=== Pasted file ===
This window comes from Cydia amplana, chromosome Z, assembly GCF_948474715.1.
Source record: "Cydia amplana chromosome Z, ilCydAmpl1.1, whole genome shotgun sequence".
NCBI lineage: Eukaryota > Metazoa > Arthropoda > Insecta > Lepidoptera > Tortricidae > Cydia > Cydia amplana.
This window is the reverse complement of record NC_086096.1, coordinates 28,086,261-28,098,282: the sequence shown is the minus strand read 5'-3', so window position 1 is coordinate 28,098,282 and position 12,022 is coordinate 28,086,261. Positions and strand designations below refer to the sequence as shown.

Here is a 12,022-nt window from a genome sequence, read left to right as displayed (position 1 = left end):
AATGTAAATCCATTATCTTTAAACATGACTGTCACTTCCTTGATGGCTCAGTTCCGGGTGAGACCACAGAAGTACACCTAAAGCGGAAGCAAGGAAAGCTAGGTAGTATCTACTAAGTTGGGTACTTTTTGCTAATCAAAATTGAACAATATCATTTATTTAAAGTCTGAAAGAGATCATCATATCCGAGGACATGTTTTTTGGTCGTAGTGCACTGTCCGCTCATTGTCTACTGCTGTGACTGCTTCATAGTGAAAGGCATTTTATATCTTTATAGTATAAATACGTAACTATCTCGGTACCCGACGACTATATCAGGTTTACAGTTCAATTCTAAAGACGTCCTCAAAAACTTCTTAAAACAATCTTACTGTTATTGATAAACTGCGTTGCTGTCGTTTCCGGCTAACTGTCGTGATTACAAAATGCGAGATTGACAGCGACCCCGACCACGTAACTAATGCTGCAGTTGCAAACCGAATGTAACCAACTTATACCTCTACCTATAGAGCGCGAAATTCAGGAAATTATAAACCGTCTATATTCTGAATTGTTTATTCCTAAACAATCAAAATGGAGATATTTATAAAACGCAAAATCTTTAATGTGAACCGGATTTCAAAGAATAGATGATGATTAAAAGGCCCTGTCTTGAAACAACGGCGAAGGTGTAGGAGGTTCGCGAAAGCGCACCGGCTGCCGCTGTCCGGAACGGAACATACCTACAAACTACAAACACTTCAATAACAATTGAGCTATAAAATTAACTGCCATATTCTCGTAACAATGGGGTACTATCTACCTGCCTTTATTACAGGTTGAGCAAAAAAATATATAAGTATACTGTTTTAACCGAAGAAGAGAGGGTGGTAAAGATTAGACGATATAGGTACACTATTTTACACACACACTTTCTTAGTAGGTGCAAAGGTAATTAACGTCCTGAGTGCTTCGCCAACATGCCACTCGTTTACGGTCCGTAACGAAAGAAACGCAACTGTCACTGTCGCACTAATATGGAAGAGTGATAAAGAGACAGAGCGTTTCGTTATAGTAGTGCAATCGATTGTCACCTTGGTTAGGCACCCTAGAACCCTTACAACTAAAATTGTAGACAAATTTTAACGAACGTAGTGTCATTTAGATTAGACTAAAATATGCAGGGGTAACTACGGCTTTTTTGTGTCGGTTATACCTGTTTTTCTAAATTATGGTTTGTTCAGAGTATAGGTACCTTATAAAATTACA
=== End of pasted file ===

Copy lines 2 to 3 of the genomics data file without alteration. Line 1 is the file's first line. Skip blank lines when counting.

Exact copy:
Source record: "Cydia amplana chromosome Z, ilCydAmpl1.1, whole genome shotgun sequence".
NCBI lineage: Eukaryota > Metazoa > Arthropoda > Insecta > Lepidoptera > Tortricidae > Cydia > Cydia amplana.